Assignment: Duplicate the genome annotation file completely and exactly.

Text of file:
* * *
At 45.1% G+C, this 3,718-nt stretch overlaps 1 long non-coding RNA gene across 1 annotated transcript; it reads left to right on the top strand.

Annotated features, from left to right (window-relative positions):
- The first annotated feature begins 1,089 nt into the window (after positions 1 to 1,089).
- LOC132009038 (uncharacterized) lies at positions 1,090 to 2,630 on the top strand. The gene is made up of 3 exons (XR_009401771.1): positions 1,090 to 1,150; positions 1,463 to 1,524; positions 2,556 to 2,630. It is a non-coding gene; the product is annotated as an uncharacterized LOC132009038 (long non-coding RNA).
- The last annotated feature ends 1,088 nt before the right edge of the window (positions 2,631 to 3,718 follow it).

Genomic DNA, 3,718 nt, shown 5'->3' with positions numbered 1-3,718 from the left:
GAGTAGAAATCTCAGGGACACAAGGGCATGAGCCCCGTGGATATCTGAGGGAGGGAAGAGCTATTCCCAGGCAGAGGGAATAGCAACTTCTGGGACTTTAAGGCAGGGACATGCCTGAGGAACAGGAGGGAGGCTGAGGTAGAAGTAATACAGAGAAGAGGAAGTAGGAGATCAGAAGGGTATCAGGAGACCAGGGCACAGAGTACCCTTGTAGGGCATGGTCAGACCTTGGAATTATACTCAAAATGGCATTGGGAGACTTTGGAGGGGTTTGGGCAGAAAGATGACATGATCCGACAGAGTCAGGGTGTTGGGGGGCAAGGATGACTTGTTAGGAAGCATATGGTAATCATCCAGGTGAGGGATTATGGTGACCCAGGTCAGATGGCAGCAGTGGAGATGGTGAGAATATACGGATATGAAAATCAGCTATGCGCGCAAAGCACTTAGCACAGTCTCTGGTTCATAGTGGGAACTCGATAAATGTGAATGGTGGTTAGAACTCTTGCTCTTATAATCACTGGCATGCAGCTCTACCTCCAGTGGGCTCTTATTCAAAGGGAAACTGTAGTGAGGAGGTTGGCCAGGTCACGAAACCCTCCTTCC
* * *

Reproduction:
At 45.1% G+C, this 3,718-nt stretch overlaps 1 long non-coding RNA gene across 1 annotated transcript; it reads left to right on the top strand.

Annotated features, from left to right (window-relative positions):
- The first annotated feature begins 1,089 nt into the window (after positions 1 to 1,089).
- LOC132009038 (uncharacterized) lies at positions 1,090 to 2,630 on the top strand. The gene is made up of 3 exons (XR_009401771.1): positions 1,090 to 1,150; positions 1,463 to 1,524; positions 2,556 to 2,630. It is a non-coding gene; the product is annotated as an uncharacterized LOC132009038 (long non-coding RNA).
- The last annotated feature ends 1,088 nt before the right edge of the window (positions 2,631 to 3,718 follow it).

Genomic DNA, 3,718 nt, shown 5'->3' with positions numbered 1-3,718 from the left:
GAGTAGAAATCTCAGGGACACAAGGGCATGAGCCCCGTGGATATCTGAGGGAGGGAAGAGCTATTCCCAGGCAGAGGGAATAGCAACTTCTGGGACTTTAAGGCAGGGACATGCCTGAGGAACAGGAGGGAGGCTGAGGTAGAAGTAATACAGAGAAGAGGAAGTAGGAGATCAGAAGGGTATCAGGAGACCAGGGCACAGAGTACCCTTGTAGGGCATGGTCAGACCTTGGAATTATACTCAAAATGGCATTGGGAGACTTTGGAGGGGTTTGGGCAGAAAGATGACATGATCCGACAGAGTCAGGGTGTTGGGGGGCAAGGATGACTTGTTAGGAAGCATATGGTAATCATCCAGGTGAGGGATTATGGTGACCCAGGTCAGATGGCAGCAGTGGAGATGGTGAGAATATACGGATATGAAAATCAGCTATGCGCGCAAAGCACTTAGCACAGTCTCTGGTTCATAGTGGGAACTCGATAAATGTGAATGGTGGTTAGAACTCTTGCTCTTATAATCACTGGCATGCAGCTCTACCTCCAGTGGGCTCTTATTCAAAGGGAAACTGTAGTGAGGAGGTTGGCCAGGTCACGAAACCCTCCTTCC